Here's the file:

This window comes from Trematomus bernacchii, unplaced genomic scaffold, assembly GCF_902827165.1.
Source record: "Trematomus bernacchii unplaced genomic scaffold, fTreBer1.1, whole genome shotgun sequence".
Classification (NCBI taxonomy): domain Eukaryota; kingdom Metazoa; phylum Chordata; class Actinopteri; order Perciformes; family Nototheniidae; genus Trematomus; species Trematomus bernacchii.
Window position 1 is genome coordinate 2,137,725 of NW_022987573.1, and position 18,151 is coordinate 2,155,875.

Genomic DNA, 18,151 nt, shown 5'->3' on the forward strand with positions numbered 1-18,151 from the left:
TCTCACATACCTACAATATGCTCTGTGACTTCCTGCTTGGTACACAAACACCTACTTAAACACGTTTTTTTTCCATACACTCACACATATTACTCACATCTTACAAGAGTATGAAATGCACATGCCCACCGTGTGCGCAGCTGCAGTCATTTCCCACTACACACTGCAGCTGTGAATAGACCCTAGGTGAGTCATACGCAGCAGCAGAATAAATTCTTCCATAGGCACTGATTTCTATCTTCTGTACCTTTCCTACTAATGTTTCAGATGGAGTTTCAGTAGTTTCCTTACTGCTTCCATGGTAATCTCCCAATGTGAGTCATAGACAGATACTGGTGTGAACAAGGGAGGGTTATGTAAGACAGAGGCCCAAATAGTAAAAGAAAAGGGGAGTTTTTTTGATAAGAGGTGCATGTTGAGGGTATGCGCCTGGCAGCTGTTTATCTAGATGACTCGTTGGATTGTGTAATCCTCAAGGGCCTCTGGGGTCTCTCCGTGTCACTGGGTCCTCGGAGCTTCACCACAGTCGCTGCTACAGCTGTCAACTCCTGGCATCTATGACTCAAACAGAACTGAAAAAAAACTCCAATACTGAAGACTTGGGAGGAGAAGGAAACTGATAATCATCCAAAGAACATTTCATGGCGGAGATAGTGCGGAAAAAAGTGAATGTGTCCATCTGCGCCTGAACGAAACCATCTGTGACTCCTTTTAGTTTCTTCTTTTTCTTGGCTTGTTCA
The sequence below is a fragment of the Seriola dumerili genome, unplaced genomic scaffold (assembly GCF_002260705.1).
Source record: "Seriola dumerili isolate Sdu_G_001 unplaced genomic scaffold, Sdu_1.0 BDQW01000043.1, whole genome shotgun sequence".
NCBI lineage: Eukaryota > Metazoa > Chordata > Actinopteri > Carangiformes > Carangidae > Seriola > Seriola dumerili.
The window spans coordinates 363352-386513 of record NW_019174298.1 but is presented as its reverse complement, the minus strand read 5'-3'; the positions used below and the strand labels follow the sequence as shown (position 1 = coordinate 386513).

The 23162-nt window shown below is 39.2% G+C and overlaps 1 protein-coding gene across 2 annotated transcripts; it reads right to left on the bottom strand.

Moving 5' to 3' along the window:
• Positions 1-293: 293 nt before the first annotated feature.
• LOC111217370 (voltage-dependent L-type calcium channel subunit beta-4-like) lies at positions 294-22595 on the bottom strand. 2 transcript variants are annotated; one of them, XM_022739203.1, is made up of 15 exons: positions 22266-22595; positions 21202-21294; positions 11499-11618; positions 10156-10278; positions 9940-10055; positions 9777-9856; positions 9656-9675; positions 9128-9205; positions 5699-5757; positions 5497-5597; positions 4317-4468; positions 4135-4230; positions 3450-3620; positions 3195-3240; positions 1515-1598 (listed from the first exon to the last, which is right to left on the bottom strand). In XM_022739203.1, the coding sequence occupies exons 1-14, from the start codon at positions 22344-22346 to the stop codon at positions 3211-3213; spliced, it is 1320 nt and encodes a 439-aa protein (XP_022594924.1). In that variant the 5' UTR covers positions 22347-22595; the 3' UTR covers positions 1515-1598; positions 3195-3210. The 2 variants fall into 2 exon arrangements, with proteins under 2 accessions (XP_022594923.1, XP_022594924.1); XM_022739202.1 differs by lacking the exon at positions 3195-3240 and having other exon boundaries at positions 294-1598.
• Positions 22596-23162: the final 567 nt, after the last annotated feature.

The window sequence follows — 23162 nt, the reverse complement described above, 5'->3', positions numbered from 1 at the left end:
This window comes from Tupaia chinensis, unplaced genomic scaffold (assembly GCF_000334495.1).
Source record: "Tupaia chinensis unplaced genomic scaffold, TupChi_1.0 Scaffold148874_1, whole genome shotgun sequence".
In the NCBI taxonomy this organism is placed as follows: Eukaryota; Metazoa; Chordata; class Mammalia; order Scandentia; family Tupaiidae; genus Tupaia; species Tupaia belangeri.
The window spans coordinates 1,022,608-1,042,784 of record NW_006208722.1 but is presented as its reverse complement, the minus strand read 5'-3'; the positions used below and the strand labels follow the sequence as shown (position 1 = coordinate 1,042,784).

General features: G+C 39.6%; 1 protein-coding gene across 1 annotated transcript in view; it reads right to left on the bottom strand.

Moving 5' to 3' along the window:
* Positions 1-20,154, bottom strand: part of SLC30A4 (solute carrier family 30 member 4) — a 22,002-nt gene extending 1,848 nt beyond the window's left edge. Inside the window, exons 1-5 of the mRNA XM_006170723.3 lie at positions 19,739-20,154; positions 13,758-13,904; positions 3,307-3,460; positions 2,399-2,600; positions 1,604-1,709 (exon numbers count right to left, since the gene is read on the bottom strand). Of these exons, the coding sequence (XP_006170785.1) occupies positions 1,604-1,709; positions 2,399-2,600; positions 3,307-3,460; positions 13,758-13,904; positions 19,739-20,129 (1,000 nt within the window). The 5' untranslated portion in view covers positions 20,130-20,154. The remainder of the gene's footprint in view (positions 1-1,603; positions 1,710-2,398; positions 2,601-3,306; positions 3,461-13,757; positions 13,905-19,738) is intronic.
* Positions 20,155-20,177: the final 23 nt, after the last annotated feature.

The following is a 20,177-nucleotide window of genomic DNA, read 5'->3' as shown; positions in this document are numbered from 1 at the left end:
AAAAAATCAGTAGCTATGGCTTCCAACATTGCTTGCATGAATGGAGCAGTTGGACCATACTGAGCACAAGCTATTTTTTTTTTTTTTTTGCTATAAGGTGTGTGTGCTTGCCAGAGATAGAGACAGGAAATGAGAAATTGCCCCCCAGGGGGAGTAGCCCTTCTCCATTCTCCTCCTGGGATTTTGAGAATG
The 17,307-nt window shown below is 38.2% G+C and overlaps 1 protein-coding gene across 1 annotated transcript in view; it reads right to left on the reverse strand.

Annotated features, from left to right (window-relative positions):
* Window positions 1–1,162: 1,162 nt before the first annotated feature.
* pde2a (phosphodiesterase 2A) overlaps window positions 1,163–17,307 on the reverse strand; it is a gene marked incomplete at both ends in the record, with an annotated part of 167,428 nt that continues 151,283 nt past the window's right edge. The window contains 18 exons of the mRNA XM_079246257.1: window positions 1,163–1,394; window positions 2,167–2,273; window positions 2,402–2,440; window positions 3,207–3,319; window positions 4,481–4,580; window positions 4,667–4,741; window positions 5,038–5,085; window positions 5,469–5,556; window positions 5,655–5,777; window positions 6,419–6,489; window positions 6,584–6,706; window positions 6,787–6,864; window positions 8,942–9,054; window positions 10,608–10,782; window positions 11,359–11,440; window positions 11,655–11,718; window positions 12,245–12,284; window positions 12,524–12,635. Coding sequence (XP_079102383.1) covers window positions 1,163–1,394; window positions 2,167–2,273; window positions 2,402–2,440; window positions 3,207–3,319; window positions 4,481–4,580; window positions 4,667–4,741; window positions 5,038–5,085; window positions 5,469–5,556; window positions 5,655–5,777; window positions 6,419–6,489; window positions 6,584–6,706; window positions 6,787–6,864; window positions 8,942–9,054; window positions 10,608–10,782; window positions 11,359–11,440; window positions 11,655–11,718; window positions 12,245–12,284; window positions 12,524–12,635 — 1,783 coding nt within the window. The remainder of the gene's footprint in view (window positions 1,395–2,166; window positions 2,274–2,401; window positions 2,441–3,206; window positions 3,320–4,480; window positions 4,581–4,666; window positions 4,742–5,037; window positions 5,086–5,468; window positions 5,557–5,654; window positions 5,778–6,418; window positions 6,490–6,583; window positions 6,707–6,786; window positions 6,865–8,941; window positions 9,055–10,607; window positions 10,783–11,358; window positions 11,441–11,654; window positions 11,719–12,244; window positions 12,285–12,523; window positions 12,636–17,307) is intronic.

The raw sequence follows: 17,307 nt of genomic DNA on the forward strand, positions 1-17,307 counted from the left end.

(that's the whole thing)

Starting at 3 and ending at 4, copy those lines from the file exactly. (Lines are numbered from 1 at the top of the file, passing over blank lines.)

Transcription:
Classification (NCBI taxonomy): domain Eukaryota; kingdom Metazoa; phylum Chordata; class Actinopteri; order Perciformes; family Nototheniidae; genus Trematomus; species Trematomus bernacchii.
Window position 1 is genome coordinate 2,137,725 of NW_022987573.1, and position 18,151 is coordinate 2,155,875.